This course presents psychological principles important to an understanding of human interaction and emphasizes how interaction in the social world influences individuals' thoughts and behaviors. The role of research in identifying these principles is stressed. Topics examined include attitudes, prejudice, love, human sexuality, conformity, compliance and obedience.

Frequency: Every Semester  
Prerequisites: PSYC 111 or PSYC 212  
Core designations: U.S. Cultural Diversity U, Social Science S  
PSYC 357  -  Abnormal Psychology,  4 credits.  

A systematic examination of personality maladjustment and disorganization. A clinical approach is emphasized, and case studies are included. Among topics discussed are affective disorders, psychoses, substance use disorders, personality disorders, mental retardation and treatment approaches.

Frequency: Every Semester  
Prerequisites: PSYC 111 or PSYC 212  
PSYC 361  -  Cognitive Psychology,  4 credits.  

This course addresses major theories and classical research in cognitive psychology. An emphasis will be placed on applying these theories to the full spectrum of everyday experiences. This course will also investigate, and attempt to explain, cognitive disturbances caused by neurologic insults.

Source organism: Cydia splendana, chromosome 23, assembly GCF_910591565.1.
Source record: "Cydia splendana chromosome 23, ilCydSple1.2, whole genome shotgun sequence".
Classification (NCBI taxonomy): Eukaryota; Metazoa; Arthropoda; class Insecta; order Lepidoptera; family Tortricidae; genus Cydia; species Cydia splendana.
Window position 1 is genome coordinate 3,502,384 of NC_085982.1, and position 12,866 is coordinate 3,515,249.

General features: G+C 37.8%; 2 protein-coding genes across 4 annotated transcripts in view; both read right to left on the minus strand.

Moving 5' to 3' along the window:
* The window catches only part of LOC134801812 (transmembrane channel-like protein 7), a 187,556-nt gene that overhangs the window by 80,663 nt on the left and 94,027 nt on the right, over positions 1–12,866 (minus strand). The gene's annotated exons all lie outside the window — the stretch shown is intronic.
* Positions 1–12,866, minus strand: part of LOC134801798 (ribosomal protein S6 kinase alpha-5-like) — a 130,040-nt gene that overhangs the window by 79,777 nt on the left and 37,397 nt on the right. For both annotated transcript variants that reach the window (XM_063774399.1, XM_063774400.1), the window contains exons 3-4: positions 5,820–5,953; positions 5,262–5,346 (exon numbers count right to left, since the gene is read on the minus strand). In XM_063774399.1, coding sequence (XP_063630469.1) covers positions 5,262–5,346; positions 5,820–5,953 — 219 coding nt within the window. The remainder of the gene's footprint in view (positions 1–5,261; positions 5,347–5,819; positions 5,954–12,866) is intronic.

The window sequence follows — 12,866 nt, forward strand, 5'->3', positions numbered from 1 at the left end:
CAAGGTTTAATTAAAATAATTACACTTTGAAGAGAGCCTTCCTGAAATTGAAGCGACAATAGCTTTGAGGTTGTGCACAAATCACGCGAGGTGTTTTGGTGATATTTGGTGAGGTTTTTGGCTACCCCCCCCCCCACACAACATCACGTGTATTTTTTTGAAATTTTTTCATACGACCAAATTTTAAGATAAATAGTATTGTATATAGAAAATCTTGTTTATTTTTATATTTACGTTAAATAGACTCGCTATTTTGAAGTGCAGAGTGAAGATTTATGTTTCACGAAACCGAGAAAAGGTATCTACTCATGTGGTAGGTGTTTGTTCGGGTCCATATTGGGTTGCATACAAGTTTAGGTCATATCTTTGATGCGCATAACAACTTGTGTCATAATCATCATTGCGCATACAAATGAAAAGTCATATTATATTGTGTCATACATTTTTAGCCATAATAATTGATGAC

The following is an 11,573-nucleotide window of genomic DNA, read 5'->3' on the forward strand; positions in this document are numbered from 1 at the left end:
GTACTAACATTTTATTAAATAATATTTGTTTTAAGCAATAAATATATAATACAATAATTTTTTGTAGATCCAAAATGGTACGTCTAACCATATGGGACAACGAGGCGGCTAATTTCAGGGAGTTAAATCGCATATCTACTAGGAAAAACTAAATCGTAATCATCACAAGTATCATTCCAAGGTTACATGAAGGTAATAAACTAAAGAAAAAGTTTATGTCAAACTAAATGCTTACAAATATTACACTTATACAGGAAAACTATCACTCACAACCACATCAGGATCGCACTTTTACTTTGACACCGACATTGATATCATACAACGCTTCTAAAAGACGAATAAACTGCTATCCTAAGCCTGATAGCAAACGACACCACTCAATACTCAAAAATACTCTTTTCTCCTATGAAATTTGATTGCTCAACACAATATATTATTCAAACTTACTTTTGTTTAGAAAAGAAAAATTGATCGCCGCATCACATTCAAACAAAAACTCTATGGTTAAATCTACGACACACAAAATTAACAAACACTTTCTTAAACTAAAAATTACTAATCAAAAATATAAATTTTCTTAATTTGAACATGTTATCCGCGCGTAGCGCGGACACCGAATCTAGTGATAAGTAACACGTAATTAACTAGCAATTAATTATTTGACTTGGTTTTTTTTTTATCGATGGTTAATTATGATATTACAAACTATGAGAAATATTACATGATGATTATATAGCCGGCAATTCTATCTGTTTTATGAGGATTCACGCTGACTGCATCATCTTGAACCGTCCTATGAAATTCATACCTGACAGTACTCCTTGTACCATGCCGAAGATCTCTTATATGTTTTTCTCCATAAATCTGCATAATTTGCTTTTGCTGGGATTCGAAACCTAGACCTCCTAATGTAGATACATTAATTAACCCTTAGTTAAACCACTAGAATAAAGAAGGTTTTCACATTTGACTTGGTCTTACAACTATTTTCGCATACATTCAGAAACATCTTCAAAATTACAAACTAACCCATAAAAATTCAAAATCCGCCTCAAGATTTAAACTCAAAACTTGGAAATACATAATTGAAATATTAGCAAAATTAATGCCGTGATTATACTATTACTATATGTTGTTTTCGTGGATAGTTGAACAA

Frequency: Every Semester  
Prerequisites: PSYC 111 or PSYC 212  
PSYC 371  -  Introduction to Psychotherapy,  4 credits.  

This course is an introduction to clinical fields in psychology. It addresses three primary topics: careers in mental health settings, theoretical approaches to psychotherapy, and an introduction to therapeutic skills. Students will gain insight into the life of a clinician and further their understanding of the relationship between psychological science/theory and practice.

Frequency: Every Year - Second Semester  
Prerequisites: PSYC 111 or PSYC 212  
PSYC 380  -  Special Topics,  0-4 credits.  

Courses covering various topics of interest in this particular discipline are offered regularly. Contact department or program chair for more information.